I’ve made several minor updates to Watchdog functionality since my last blog post:
- Internet Connection Status – I’ve been vexed by intermittent internet connection issues with my cable provider. I thought it would be good to have Watchdog automatically monitor the ability to communicate out to the network. I added a feature to NetChecker to attempt to ping an external IP address once an hour. That, alone, proved unreliable, so as a fallback, I also had it attempt to make an HTTP connection with some well known web sites (like http://www.google.com). If I could connect, that means the link is up. If all attempts to ping and connect fail, then Watchdog assumes the connection has dropped and makes a log entry in the main event log. It also makes a log entry when the connection is restored so I can have an understanding of the duration of the outage (+/- one hour).
- National Weather Service Warning – I occasionally get severe weather in my area and it’s good to know in advance when it’s coming. I bought a weather radio to loudly broadcast alerts, but it freaks everyone out when it goes off. So, I added a feature into NetChecker to monitor the National Weather Service RSS feed for our county and surrounding counties for severe weather hourly. In the event a severe weather warning is issues, Watchdog broadcasts to the house “The weather is not looking too good right now. You may want to head down to the basement.” This has awaken me a few times in the middle of the night, and I was glad for the gentle warning.
- Doorbell and Telephone sensor: I purchased and installed the “ELK Doorbell & Telephone Ring Detector ELK-930”. These modules are inexpensive, easy to install, and work well. I wired them into Digital IO ports for Watchdog to monitor. When the doorbell rings or telephone rings, they close the relay and Watchdog knows what’s happening. Unfortunately, doorbell rings are very fast, so I had to double the monitoring rate of Watchdog to twice per second to make sure I’m not missing the momentary press of the doorbell.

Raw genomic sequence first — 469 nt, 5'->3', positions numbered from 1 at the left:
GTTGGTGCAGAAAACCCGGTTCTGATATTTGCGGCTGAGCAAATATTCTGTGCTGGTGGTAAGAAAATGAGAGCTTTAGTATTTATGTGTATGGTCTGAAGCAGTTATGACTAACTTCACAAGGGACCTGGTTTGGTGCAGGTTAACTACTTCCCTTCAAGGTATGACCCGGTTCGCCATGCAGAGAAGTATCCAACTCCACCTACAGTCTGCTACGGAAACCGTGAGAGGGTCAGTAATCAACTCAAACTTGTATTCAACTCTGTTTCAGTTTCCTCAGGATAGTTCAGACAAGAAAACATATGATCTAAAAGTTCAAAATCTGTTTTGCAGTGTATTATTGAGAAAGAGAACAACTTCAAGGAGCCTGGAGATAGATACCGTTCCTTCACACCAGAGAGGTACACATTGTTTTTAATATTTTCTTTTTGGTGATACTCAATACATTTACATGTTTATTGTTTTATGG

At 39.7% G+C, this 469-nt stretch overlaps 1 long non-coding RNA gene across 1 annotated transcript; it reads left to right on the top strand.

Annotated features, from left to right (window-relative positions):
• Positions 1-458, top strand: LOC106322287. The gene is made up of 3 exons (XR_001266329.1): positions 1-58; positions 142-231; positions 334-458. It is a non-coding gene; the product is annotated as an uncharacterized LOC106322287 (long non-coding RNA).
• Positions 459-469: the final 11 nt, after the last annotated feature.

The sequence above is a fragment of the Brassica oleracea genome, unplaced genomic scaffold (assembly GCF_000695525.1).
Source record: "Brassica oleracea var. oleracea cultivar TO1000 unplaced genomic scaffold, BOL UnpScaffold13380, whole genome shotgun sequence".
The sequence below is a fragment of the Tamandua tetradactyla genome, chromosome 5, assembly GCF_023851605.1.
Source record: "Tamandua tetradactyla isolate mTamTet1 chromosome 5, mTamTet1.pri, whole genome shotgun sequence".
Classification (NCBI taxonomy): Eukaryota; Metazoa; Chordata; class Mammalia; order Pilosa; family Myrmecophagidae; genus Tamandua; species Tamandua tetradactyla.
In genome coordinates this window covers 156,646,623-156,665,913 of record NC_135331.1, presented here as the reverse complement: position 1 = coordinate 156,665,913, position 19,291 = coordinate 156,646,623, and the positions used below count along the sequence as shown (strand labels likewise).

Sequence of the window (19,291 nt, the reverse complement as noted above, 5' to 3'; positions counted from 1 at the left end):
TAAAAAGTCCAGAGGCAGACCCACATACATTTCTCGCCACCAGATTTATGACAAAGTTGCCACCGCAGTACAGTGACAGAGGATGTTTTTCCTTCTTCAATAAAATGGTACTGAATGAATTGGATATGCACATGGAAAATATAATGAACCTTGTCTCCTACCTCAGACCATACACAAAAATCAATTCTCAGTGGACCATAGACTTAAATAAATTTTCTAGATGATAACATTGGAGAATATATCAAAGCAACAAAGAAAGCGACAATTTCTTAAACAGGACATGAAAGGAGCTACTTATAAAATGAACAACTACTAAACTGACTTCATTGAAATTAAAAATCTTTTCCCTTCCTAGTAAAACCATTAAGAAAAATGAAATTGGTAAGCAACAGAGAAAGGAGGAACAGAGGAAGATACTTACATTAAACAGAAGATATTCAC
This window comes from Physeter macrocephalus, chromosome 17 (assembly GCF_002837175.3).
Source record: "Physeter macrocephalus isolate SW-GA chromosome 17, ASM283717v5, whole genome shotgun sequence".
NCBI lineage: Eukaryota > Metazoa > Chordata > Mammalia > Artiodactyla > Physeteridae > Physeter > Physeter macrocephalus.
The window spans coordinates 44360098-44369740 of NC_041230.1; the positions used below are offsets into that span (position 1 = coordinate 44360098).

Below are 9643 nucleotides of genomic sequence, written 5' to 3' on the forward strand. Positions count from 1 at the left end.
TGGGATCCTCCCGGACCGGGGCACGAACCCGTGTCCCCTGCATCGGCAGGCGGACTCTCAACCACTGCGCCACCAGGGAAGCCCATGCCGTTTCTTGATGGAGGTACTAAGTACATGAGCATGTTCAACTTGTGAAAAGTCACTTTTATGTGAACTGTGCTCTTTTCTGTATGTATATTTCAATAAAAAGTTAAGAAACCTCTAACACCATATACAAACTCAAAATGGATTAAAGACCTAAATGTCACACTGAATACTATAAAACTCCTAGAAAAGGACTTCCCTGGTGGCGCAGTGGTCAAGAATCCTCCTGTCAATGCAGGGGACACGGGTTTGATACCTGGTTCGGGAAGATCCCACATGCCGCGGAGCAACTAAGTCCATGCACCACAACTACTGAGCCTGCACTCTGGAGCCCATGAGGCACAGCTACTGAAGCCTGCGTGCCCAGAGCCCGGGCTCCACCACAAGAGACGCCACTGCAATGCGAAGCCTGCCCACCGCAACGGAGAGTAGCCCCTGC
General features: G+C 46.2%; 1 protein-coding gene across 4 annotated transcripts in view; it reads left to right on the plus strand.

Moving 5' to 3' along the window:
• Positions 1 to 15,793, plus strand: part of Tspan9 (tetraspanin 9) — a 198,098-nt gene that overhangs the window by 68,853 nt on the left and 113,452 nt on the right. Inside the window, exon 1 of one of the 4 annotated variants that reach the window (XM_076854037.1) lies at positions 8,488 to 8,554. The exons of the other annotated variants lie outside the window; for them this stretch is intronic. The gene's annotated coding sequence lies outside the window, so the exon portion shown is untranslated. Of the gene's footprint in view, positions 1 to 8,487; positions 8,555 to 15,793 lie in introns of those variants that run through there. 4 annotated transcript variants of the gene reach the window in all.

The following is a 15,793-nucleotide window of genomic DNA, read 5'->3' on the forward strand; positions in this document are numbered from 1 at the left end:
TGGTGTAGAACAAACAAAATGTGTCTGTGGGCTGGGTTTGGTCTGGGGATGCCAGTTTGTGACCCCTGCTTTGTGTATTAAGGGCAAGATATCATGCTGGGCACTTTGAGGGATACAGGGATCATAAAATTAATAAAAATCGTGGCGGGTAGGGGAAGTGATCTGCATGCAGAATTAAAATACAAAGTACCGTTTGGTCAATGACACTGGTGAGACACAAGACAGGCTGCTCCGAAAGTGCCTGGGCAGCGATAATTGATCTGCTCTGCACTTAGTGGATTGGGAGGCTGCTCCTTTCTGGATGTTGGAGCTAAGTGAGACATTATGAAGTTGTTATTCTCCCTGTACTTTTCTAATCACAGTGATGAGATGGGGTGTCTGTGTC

- House Occupation Status – In order to automate some functions, it became necessary to determine if the house was currently occupied or unoccupied. I accomplished this by watching for a car to depart. Once a car departs, the house waits for 5 minutes and monitors the motion sensors throughout the house. If no motion is detected, it goes into an Unoppupied state and takes the following actions: Turns off all the X10 lights and adjust the thermostat 2 degrees (up or down depends on the season). If motion is detected or a door is opened before the car returns, the house automatically moves back to an occupied state and returns the thermostat to its original setting. If the car returns to an unoccupied house, Watchdog automatically turns on X10 lights (after dark), returns the thermostat to the original setting, and greets us upon entry: “Welcome home, while you were gone, you missed 3 phone calls, 2 visitors and the mail was delivered”. Or, “Welcome home, while you were gone nothing interesting happened.”